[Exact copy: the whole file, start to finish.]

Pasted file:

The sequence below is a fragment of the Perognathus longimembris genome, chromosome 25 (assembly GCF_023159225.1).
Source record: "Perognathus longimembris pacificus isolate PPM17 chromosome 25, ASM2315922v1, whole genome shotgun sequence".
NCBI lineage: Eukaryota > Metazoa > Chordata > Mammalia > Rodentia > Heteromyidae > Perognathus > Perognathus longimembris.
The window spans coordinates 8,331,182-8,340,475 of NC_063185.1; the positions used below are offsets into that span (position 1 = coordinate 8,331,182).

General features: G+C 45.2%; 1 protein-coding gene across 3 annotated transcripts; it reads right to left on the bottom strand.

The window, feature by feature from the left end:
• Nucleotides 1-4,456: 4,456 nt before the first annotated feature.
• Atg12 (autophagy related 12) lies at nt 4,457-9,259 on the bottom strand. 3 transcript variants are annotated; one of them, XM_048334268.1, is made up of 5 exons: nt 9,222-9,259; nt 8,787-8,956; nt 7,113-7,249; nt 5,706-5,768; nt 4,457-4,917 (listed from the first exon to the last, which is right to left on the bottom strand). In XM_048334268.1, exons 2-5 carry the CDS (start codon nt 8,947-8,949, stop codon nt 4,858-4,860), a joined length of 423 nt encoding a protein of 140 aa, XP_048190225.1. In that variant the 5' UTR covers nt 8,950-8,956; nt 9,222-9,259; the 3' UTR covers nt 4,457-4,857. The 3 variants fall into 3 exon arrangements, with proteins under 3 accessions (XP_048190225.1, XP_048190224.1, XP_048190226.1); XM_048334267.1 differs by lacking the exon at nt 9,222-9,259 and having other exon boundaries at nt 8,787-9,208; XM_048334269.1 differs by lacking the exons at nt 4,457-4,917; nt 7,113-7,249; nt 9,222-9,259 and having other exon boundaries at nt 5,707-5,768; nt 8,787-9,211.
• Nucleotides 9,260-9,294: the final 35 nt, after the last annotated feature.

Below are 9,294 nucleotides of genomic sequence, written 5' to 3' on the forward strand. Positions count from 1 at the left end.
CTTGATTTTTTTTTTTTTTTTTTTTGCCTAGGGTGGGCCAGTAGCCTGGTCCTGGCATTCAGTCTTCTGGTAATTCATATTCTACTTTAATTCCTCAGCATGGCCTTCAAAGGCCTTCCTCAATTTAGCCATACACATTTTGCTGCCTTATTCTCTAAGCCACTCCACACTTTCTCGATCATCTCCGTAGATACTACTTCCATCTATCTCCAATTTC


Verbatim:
The sequence below is a fragment of the Perognathus longimembris genome, chromosome 25 (assembly GCF_023159225.1).
Source record: "Perognathus longimembris pacificus isolate PPM17 chromosome 25, ASM2315922v1, whole genome shotgun sequence".
NCBI lineage: Eukaryota > Metazoa > Chordata > Mammalia > Rodentia > Heteromyidae > Perognathus > Perognathus longimembris.
The window spans coordinates 8,331,182-8,340,475 of NC_063185.1; the positions used below are offsets into that span (position 1 = coordinate 8,331,182).

General features: G+C 45.2%; 1 protein-coding gene across 3 annotated transcripts; it reads right to left on the bottom strand.

The window, feature by feature from the left end:
• Nucleotides 1-4,456: 4,456 nt before the first annotated feature.
• Atg12 (autophagy related 12) lies at nt 4,457-9,259 on the bottom strand. 3 transcript variants are annotated; one of them, XM_048334268.1, is made up of 5 exons: nt 9,222-9,259; nt 8,787-8,956; nt 7,113-7,249; nt 5,706-5,768; nt 4,457-4,917 (listed from the first exon to the last, which is right to left on the bottom strand). In XM_048334268.1, exons 2-5 carry the CDS (start codon nt 8,947-8,949, stop codon nt 4,858-4,860), a joined length of 423 nt encoding a protein of 140 aa, XP_048190225.1. In that variant the 5' UTR covers nt 8,950-8,956; nt 9,222-9,259; the 3' UTR covers nt 4,457-4,857. The 3 variants fall into 3 exon arrangements, with proteins under 3 accessions (XP_048190225.1, XP_048190224.1, XP_048190226.1); XM_048334267.1 differs by lacking the exon at nt 9,222-9,259 and having other exon boundaries at nt 8,787-9,208; XM_048334269.1 differs by lacking the exons at nt 4,457-4,917; nt 7,113-7,249; nt 9,222-9,259 and having other exon boundaries at nt 5,707-5,768; nt 8,787-9,211.
• Nucleotides 9,260-9,294: the final 35 nt, after the last annotated feature.

Below are 9,294 nucleotides of genomic sequence, written 5' to 3' on the forward strand. Positions count from 1 at the left end.
CTTGATTTTTTTTTTTTTTTTTTTTGCCTAGGGTGGGCCAGTAGCCTGGTCCTGGCATTCAGTCTTCTGGTAATTCATATTCTACTTTAATTCCTCAGCATGGCCTTCAAAGGCCTTCCTCAATTTAGCCATACACATTTTGCTGCCTTATTCTCTAAGCCACTCCACACTTTCTCGATCATCTCCGTAGATACTACTTCCATCTATCTCCAATTTC